On the contrary, that's a pretty horrible idea. Why don't you "find" liturgical books of the Byzantine rite from circa 600 A.D. and just adopt them yourself? We both can play archaeology. Better yet, let's just do the liturgy as described by St. Justin Martyr in the 2nd century. Since it's older, it's certainly got to be better than what we had in 600.

You are correct in that older is not always better. Nevertheless, St. Gregory was known as a scholar and his awesome Presanctified Liturgy is being used to this day in the Eastern Orthodox Churches during Great Lent. You can be assured that his Divine Liturgy is heavenly.

The Liturgy described by St. Justin Martyr was most likely in Aramaic and/or Greek. That would not work in the Western church at all. However, I would not be surprised if the Maronites had such a liturgy in Aramaic similar to the one described by St. Justin Martyr.
« Last Edit: May 18, 2011, 05:32:56 AM by Maria » Logged

Glory to Jesus Christ!
Glory to Him forever!
Irish_Melkite
Member
***
Offline Offline

Faith: Melkite
Jurisdiction: Eparchy of Newton MA
Posts: 98


« Reply #35 on: May 18, 2011, 10:55:37 AM »


So the Second Vatican Council was not a rupture with the Church's liturgical tradition? That is difficult to take seriously.

I think the point is that the Council itself was not a rupture but, rather, what certain people did in its wake.  If one reads only the documents produced by Vatican II, it is difficult to see a rupture.  

Keep also, in mind, that the Novus Ordo was not a direct product of the Council.

I beg to differ.  The documents on the Liturgy permitted all kinds of experimentation.  Example the Constitution on the Liturgy said that the priest MAY face the people.  

Not true. It didn't even mention it.

http://www.adoremus.org/0405LiturgicalPrayer.html

I find it astonishing that people still put so many words into Sacrosanctum Concilium's mouth, even 50 years later.

I stand corrected.  However, the results of the travesty called Vatican II are obvious and eivdent.  The priest facing the people has turn the RC Mass (and unfortunately the Maronites have done the same) into a form of entertainment, where the personality of the priest has become paramount.  Mass facing the people has become a grave mistake, and the Church's history, both East and West has been all face towards God in the east.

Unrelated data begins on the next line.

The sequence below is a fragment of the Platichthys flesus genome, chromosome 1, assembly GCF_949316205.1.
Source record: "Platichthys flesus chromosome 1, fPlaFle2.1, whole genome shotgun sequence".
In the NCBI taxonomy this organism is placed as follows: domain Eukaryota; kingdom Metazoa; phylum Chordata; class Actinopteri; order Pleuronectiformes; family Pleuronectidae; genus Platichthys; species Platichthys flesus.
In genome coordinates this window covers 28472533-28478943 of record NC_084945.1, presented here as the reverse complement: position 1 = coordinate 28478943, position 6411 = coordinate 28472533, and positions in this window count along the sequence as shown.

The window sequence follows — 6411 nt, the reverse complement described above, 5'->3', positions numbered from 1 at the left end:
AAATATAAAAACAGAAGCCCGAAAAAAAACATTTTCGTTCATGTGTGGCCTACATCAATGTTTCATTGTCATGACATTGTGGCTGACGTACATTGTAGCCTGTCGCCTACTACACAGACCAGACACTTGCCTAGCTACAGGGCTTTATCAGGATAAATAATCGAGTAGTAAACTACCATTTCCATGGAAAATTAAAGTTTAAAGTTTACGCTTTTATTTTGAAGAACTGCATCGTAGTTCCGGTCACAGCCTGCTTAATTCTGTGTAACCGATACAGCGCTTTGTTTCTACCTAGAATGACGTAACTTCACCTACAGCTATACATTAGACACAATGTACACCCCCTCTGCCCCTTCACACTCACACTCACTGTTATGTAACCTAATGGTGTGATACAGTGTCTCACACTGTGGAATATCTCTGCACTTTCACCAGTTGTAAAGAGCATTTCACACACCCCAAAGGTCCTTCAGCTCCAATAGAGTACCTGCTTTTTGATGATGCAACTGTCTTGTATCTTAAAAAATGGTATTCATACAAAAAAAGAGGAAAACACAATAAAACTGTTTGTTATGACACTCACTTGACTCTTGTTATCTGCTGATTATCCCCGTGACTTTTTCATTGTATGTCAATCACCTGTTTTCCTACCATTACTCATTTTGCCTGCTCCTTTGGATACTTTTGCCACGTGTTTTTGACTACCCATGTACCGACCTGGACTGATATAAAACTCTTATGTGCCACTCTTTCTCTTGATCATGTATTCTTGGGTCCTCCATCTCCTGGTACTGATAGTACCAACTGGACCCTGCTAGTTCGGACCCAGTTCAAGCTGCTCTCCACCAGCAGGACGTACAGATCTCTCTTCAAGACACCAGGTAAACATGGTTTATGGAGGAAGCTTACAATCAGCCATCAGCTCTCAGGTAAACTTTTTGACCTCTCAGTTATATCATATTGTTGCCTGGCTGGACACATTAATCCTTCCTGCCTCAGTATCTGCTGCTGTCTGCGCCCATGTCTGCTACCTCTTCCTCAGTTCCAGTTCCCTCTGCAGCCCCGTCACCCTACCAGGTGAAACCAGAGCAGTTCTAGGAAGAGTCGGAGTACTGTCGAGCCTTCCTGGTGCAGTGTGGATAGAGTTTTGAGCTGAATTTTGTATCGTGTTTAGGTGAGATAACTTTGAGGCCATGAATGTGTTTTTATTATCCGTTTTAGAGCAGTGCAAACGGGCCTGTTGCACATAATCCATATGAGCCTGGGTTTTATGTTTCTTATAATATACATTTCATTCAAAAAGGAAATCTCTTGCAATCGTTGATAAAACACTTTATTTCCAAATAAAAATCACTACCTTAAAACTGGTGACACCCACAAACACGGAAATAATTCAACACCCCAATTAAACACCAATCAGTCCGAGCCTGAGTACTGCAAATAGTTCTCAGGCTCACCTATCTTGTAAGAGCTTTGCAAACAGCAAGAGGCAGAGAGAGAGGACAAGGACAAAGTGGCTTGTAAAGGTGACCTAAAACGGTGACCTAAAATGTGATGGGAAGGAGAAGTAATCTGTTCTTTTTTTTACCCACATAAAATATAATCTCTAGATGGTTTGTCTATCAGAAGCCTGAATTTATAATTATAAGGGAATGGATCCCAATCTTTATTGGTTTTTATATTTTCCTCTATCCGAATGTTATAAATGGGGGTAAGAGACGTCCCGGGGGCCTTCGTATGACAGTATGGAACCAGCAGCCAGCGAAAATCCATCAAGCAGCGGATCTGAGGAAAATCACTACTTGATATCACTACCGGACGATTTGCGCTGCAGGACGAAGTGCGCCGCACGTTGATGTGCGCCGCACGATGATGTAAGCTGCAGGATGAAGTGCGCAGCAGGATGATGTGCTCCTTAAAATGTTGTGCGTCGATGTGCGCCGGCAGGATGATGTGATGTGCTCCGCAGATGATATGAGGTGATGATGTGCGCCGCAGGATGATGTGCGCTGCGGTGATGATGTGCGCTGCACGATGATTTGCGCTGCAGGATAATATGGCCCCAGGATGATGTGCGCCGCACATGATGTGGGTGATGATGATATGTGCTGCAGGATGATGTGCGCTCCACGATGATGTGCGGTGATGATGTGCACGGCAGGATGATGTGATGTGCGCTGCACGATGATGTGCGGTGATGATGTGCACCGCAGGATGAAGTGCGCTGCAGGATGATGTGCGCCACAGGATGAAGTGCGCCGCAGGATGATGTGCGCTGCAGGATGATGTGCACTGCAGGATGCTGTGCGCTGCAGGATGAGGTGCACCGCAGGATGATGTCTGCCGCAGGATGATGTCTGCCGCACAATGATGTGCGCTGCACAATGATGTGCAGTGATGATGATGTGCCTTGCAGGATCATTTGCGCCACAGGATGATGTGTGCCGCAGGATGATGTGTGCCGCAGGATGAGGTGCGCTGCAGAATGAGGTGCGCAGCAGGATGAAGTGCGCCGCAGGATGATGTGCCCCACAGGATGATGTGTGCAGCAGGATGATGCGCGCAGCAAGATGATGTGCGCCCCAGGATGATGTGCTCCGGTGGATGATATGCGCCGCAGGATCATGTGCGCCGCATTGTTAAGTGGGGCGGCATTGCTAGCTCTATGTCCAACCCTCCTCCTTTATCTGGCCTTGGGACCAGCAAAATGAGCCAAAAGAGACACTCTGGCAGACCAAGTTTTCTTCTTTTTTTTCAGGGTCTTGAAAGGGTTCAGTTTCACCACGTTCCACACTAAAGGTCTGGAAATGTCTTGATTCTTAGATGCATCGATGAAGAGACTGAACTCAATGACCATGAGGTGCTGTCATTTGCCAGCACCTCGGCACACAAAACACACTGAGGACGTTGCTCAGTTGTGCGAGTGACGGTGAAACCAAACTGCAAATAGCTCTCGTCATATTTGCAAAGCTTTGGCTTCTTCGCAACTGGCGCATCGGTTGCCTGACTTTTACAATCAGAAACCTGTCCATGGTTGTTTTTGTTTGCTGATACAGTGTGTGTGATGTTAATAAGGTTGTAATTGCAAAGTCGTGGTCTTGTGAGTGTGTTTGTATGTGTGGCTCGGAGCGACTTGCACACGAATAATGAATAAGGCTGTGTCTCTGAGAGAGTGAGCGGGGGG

I know a number of Orthodox clergy and laity who are very concered that Ecumenical Patriarch Bartholomew's push for a pan-Orthodox Council will turn into another "Vatican II," with all kinds of liturgical changes.  I pray that does not happen. 
Logged
bogdan
OC.net guru
*******
Offline Offline

Faith: Orthodox
Posts: 1,615



« Reply #36 on: May 18, 2011, 11:28:12 AM »

But as that documentary Robb posted shows, the priests had already begun to face the people decades before Vatican II. Vatican II did not magically change everything; those changes had been happening for 60+ years before the council.
Logged
lubeltri
Latin Catholic layman
Protokentarchos
*********
Offline Offline

Faith: Catholic
Jurisdiction: Archdiocese of Boston
Posts: 3,795



« Reply #37 on: May 18, 2011, 12:58:59 PM »

But as that documentary Robb posted shows, the priests had already begun to face the people decades before Vatican II. Vatican II did not magically change everything; those changes had been happening for 60+ years before the council.

Well, there were Modernists under the radar who were doing experimentations. They came out of the woodwork at Vatican II and abused the council as justification for their revolution.

Here's an excellent book on the subject of orientation in liturgical prayer, highly recommended by the Pope himself:


« Last Edit: May 18, 2011, 12:59:38 PM by lubeltri » Logged
Papist
Patriarch of Pontification
Toumarches
************
Offline Offline

Faith: Catholic
Jurisdiction: Byzantine
Posts: 12,192


Praying for the Christians in Iraq


« Reply #38 on: May 18, 2011, 01:47:51 PM »

But as that documentary Robb posted shows, the priests had already begun to face the people decades before Vatican II. Vatican II did not magically change everything; those changes had been happening for 60+ years before the council.

Well, there were Modernists under the radar who were doing experimentations. They came out of the woodwork at Vatican II and abused the council as justification for their revolution.

Here's an excellent book on the subject of orientation in liturgical prayer, highly recommended by the Pope himself:



Ignatius press pulishes some really fantastic books.
Logged

Note Papist's influence from the tyrannical monarchism of traditional papism .
Maria
Orthodox Christian
Warned
Merarches
***********
Offline Offline

Posts: 9,470


O most Holy Theotokos, save us.


« Reply #39 on: May 18, 2011, 04:11:02 PM »

But as that documentary Robb posted shows, the priests had already begun to face the people decades before Vatican II. Vatican II did not magically change everything; those changes had been happening for 60+ years before the council.

Well, there were Modernists under the radar who were doing experimentations. They came out of the woodwork at Vatican II and abused the council as justification for their revolution.